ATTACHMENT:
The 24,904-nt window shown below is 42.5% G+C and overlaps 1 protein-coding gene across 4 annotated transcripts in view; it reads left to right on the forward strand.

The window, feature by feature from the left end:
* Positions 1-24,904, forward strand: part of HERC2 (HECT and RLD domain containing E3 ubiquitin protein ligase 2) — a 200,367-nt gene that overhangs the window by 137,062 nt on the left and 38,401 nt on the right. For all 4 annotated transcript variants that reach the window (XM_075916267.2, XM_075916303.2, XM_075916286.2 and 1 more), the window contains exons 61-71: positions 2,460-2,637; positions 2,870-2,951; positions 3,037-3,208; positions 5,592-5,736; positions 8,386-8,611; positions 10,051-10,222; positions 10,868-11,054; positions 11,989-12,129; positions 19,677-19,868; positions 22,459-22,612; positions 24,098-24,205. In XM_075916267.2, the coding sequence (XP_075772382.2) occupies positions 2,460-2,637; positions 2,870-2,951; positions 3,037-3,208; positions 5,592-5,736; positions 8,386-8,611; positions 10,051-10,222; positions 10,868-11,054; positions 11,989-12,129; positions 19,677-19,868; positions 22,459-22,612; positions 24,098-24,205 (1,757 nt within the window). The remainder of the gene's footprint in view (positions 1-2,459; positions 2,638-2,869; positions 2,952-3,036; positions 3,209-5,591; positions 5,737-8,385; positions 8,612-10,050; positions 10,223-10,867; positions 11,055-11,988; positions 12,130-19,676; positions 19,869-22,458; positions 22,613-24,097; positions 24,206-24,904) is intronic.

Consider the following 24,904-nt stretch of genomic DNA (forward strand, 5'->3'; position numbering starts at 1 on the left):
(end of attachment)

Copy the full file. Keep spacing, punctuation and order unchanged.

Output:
The 24,904-nt window shown below is 42.5% G+C and overlaps 1 protein-coding gene across 4 annotated transcripts in view; it reads left to right on the forward strand.

The window, feature by feature from the left end:
* Positions 1-24,904, forward strand: part of HERC2 (HECT and RLD domain containing E3 ubiquitin protein ligase 2) — a 200,367-nt gene that overhangs the window by 137,062 nt on the left and 38,401 nt on the right. For all 4 annotated transcript variants that reach the window (XM_075916267.2, XM_075916303.2, XM_075916286.2 and 1 more), the window contains exons 61-71: positions 2,460-2,637; positions 2,870-2,951; positions 3,037-3,208; positions 5,592-5,736; positions 8,386-8,611; positions 10,051-10,222; positions 10,868-11,054; positions 11,989-12,129; positions 19,677-19,868; positions 22,459-22,612; positions 24,098-24,205. In XM_075916267.2, the coding sequence (XP_075772382.2) occupies positions 2,460-2,637; positions 2,870-2,951; positions 3,037-3,208; positions 5,592-5,736; positions 8,386-8,611; positions 10,051-10,222; positions 10,868-11,054; positions 11,989-12,129; positions 19,677-19,868; positions 22,459-22,612; positions 24,098-24,205 (1,757 nt within the window). The remainder of the gene's footprint in view (positions 1-2,459; positions 2,638-2,869; positions 2,952-3,036; positions 3,209-5,591; positions 5,737-8,385; positions 8,612-10,050; positions 10,223-10,867; positions 11,055-11,988; positions 12,130-19,676; positions 19,869-22,458; positions 22,613-24,097; positions 24,206-24,904) is intronic.

Consider the following 24,904-nt stretch of genomic DNA (forward strand, 5'->3'; position numbering starts at 1 on the left):